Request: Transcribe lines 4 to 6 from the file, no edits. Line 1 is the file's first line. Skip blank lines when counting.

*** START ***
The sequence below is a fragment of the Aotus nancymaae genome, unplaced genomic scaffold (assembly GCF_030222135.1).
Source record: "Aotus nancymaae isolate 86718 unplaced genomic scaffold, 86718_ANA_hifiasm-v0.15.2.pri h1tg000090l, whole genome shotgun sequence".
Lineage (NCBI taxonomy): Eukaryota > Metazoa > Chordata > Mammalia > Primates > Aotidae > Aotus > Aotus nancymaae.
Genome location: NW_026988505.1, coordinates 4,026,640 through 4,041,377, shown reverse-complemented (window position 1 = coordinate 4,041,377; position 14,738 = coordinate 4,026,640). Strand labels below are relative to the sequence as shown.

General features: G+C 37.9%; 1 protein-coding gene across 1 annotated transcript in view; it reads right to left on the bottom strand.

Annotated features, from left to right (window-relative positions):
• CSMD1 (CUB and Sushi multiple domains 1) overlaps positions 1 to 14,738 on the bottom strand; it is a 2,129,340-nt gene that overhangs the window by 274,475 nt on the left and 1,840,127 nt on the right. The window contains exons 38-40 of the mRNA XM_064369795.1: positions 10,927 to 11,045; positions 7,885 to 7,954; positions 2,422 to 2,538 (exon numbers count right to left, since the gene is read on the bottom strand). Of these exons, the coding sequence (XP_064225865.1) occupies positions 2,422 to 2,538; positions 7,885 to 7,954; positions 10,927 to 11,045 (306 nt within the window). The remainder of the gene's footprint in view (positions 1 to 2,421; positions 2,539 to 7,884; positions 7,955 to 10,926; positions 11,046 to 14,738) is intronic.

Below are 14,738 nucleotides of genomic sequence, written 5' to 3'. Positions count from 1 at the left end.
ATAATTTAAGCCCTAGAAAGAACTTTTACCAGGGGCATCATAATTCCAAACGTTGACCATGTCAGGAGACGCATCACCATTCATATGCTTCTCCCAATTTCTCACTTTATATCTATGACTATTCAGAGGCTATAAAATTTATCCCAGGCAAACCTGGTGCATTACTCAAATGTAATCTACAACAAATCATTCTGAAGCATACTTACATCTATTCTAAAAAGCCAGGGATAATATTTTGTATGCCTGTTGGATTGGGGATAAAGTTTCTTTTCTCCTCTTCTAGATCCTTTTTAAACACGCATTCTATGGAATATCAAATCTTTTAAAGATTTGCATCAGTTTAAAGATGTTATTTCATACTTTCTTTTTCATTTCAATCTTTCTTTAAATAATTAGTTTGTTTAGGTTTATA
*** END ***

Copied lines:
Genome location: NW_026988505.1, coordinates 4,026,640 through 4,041,377, shown reverse-complemented (window position 1 = coordinate 4,041,377; position 14,738 = coordinate 4,026,640). Strand labels below are relative to the sequence as shown.

General features: G+C 37.9%; 1 protein-coding gene across 1 annotated transcript in view; it reads right to left on the bottom strand.

Annotated features, from left to right (window-relative positions):